The European Romantic Movement And The Enlightenment Movement Of The 18th Century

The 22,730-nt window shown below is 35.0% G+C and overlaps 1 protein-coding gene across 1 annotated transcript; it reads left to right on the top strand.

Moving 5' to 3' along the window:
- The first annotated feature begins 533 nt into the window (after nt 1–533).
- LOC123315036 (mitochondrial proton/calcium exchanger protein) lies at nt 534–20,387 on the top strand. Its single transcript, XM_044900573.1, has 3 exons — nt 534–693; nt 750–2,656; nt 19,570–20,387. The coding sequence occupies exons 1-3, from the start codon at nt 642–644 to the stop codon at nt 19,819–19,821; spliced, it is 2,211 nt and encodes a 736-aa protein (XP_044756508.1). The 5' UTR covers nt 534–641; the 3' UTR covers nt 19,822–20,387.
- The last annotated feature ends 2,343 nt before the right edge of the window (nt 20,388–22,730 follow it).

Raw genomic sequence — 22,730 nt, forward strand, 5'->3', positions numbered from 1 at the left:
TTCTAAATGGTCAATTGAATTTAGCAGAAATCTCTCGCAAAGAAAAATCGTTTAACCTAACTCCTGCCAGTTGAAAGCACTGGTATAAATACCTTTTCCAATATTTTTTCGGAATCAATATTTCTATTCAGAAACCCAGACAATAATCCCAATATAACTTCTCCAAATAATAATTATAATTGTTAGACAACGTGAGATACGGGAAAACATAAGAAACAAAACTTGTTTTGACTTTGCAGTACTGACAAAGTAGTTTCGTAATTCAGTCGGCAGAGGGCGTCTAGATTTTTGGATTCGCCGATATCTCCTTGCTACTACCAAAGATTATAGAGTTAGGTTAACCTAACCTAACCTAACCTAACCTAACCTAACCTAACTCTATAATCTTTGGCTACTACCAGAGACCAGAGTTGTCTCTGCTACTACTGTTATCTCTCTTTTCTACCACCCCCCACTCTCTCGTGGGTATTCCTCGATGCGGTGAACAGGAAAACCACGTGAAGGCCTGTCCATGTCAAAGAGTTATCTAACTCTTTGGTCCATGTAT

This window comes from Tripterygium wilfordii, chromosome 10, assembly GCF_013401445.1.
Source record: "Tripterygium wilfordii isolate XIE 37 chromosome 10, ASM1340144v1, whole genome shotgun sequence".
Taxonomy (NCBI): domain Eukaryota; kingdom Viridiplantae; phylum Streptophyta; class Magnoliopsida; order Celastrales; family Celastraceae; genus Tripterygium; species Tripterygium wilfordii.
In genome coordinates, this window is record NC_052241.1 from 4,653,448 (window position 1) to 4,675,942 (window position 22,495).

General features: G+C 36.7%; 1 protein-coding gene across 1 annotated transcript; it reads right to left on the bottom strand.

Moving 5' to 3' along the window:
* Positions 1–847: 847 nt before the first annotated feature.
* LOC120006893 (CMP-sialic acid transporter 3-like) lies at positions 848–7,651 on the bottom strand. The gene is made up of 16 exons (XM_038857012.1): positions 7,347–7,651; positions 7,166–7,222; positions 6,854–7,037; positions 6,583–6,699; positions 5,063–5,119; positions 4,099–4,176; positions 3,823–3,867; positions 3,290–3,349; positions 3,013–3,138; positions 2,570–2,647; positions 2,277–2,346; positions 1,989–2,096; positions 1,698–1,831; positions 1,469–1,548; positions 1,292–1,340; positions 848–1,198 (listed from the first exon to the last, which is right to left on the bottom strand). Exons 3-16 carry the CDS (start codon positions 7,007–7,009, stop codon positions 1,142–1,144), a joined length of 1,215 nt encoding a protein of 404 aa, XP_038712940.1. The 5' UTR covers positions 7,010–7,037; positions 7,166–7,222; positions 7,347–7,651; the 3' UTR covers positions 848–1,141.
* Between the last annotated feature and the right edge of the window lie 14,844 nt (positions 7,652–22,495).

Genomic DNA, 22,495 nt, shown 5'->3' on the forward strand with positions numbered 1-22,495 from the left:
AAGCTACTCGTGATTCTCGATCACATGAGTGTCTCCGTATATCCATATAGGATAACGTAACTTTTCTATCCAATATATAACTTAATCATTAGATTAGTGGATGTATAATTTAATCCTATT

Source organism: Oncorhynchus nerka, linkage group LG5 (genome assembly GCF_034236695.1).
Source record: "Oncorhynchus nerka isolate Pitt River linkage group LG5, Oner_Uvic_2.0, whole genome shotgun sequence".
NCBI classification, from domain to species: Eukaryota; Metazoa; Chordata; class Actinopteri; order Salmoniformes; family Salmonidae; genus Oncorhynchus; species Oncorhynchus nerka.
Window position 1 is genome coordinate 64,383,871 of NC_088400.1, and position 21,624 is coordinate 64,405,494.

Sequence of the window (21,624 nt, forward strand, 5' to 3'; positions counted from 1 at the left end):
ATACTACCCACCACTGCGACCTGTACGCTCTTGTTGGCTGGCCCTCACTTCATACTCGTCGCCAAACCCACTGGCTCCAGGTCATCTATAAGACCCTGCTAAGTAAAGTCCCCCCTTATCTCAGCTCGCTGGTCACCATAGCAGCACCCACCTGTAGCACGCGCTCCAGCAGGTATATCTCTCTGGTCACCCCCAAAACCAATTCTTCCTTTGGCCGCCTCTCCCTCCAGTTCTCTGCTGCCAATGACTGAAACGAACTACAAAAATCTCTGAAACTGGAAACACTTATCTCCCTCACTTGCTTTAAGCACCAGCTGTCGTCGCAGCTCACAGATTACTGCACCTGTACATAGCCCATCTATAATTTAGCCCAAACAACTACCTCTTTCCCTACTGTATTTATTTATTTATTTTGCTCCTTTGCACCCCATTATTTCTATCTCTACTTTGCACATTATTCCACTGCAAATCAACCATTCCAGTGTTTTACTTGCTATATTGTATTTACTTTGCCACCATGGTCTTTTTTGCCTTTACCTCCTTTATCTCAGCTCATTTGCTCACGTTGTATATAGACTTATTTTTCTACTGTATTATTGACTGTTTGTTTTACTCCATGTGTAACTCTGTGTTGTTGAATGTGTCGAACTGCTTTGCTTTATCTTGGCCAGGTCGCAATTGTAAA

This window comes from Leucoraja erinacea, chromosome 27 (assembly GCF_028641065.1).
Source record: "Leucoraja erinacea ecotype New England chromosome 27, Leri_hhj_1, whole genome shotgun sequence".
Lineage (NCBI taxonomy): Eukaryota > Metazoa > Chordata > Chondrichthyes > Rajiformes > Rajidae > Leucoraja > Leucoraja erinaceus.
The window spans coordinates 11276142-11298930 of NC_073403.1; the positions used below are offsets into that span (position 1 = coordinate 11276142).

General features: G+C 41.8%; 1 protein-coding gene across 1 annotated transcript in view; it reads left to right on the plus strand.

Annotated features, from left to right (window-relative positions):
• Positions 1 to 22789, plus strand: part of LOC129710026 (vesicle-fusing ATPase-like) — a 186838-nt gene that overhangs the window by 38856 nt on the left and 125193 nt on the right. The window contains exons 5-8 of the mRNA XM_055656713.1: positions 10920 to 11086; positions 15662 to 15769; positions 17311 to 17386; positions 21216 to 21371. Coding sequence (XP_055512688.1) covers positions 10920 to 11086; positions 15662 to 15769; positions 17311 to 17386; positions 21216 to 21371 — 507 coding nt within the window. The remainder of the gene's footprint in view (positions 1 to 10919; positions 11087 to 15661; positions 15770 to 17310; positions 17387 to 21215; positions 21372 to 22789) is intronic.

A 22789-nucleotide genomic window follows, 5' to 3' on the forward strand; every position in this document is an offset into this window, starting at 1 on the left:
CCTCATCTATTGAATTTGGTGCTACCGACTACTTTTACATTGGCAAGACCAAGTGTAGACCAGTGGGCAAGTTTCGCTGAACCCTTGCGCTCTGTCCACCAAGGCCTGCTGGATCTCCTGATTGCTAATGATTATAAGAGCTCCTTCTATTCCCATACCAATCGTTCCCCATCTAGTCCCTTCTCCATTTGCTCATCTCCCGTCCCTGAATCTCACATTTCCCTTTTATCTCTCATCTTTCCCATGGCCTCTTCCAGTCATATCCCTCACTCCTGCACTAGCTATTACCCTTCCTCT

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The European Romantic movement was a reaction to rationalism and the Enlightenment movement of the 18th century. With this new wave of Romantics, young thinkers and writers began to stress the inner and unique experiences of the individual. The young German Romantics of the time revered the artistic genius of Goethe, but criticized Goethe’s Faust as well for, “settling into the secure, privileged life he led in provincial Weimar and betraying the Faustian spirit that drives toward greater knowledge at all costs” (Lesson 8). The Romantics wanted to embark on a collective journey of the mind inward to the darkest recesses of the soul, and outward to the farthest and most exotic reaches of the imagination. Furthermore, the romantics distrusted the Enlightenment view of reason as the supreme guiding force of human action. For them, passion and a burning desire for the object of knowledge was a perquisite for genuine understanding. The Romantics recognized that a radically new modern age was emerging, and “feared that this new age would result in a rationalistic social order void of dee...
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